When I looked up from the notebook I was writing in my breath caught in my throat. My eyes narrowed as I tried to pull an image from ten years ago to the front of my mind and compare it to the man standing a few tables away. This isn’t the first time I thought I had seen the drunk driver who killed my daughter. In fact, I have always known it might happen because he was released from prison after serving only four years and lives in the same relatively medium sized city I do. My eyes concentrated on his. Could it be him?
He’d be in his early thirties now. Would I even recognize him? Would he know who I was? Does he think about her? About the family he tore apart with his habitually bad choices?
About three years ago, I decided that I couldn’t carry the weight of my anger toward him any longer. It was like acid eating away at my insides. I knew if I was going to start doing any type of lasting healing I had to find a way to let the rage go. Finding a way to do so wasn’t easy. I spent a lot of time soul searching. Releasing the anger didn’t happen all at once. Rather, in small pieces, little by little. I knew someday, I’d see him again, and I would have to tell him I forgave him for killing my child.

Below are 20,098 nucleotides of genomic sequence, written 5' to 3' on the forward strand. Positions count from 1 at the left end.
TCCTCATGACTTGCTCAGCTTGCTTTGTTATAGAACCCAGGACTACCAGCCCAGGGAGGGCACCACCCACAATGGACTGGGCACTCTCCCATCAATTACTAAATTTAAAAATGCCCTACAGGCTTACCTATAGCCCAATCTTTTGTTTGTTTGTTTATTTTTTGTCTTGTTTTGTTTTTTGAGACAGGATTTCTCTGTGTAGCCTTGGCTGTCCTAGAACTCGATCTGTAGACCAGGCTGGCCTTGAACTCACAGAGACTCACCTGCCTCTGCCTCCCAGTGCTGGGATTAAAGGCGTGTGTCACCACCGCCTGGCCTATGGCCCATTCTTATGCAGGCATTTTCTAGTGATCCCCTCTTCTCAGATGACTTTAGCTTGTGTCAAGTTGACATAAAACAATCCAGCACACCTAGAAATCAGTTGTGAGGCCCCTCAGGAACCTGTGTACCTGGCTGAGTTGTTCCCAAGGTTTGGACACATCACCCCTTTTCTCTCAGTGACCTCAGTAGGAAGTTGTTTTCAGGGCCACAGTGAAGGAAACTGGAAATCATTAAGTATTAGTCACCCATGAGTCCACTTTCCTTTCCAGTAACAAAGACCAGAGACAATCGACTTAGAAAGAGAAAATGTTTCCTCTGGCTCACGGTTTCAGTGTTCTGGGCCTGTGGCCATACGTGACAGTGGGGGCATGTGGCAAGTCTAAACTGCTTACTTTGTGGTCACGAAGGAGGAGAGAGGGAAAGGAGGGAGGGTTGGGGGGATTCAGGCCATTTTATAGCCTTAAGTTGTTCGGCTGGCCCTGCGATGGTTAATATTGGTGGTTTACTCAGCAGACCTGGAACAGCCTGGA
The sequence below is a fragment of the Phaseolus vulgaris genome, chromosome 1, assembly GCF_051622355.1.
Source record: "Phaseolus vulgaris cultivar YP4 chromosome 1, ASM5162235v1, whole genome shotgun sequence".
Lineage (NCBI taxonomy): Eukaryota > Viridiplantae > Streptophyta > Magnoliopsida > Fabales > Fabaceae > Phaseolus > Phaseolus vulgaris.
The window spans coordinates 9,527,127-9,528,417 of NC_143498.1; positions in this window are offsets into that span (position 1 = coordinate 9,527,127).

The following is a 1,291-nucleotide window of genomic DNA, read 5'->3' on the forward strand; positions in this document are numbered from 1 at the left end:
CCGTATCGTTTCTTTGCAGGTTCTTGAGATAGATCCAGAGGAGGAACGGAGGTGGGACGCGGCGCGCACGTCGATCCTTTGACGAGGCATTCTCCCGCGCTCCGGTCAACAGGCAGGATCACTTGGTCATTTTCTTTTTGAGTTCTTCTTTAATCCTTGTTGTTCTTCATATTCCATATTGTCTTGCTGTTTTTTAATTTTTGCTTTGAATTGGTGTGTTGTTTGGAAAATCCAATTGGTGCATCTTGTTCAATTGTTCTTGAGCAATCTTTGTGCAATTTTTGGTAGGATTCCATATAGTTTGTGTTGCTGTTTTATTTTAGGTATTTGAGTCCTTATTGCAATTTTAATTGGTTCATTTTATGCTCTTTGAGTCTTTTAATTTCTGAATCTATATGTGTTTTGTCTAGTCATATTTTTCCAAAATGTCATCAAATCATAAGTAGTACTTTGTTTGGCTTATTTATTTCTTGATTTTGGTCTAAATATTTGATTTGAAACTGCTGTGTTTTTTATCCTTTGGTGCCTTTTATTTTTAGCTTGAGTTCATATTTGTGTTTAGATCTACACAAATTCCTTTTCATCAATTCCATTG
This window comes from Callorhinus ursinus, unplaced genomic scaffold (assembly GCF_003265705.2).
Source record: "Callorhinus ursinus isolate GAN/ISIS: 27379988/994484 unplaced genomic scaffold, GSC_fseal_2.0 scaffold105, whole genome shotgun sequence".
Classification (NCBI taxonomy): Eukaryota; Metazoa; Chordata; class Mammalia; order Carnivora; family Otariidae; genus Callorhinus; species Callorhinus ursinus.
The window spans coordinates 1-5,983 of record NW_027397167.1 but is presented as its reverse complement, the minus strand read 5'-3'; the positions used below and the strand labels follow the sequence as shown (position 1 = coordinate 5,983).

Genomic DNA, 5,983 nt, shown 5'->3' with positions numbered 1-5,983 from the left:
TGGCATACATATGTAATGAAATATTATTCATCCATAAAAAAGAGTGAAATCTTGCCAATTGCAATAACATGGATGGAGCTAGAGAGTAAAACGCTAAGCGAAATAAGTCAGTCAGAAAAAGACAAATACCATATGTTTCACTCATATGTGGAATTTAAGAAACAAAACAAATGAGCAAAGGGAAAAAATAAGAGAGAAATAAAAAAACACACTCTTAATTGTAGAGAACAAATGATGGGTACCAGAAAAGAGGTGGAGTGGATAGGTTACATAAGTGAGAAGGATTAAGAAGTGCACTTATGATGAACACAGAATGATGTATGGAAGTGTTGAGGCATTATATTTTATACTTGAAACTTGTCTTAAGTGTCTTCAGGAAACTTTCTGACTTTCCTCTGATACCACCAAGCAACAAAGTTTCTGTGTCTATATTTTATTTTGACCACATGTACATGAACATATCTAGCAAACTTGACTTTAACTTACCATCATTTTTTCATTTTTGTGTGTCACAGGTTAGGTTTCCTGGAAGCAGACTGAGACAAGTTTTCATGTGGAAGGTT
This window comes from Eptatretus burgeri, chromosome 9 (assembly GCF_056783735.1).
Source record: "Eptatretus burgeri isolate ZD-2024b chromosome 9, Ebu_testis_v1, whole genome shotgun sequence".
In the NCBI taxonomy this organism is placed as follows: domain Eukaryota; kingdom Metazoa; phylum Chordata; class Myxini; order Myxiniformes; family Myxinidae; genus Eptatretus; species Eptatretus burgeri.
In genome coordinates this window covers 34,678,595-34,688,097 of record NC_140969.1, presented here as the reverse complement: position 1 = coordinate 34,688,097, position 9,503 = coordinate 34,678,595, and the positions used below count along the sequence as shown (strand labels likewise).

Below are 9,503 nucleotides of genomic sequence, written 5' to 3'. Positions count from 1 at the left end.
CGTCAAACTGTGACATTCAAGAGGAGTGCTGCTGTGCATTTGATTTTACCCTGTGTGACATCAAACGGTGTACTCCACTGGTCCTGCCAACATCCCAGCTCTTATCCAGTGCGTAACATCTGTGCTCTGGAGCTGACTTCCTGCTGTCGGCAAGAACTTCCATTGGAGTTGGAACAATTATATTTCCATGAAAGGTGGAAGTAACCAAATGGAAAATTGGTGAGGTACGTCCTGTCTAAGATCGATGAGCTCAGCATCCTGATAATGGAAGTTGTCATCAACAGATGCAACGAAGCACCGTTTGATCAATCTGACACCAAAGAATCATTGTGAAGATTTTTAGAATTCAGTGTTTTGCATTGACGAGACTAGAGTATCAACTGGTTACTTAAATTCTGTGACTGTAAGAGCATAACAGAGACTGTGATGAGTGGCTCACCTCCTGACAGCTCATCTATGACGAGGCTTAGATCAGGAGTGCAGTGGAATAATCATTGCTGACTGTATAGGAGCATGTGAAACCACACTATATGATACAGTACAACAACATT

Two reasons helped me make this decision.
First, I didn’t want my daughter’s legacy to be one of nothing but pain. Becca lived a beautiful life full of happiness and love before the night her life was taken. She was so much more than a victim of a drunk driver. My daughter would want me happy and as whole as I could be. I want that for myself as well.
Second, she would want him to have the best life he could possibly have. Without getting into a discussion about what happens when we die, I believe where she is she knows it “all”. My daughter was never one to carry a grudge or harbor resentment. I know Becca would want him to be productive and successful with the time he has here. The happy and healthy life she didn’t get to complete. Now, I want that for him, too.
My heart is beating quickly as I try desperately to figure out if the man standing in the coffee shop is the one I spoke to in the courtroom. I waver back and forth between sure and not sure. The answer is revealed when his name is called for his drink order. The wrong name. This isn’t him.
For now, I am relieved of having to make the decision to talk to him or not. This won’t be the day. As I said . . . I am sure that day will come. I hope I have the courage to approach him.
For the time being, I’ll continue to work on forgiving him.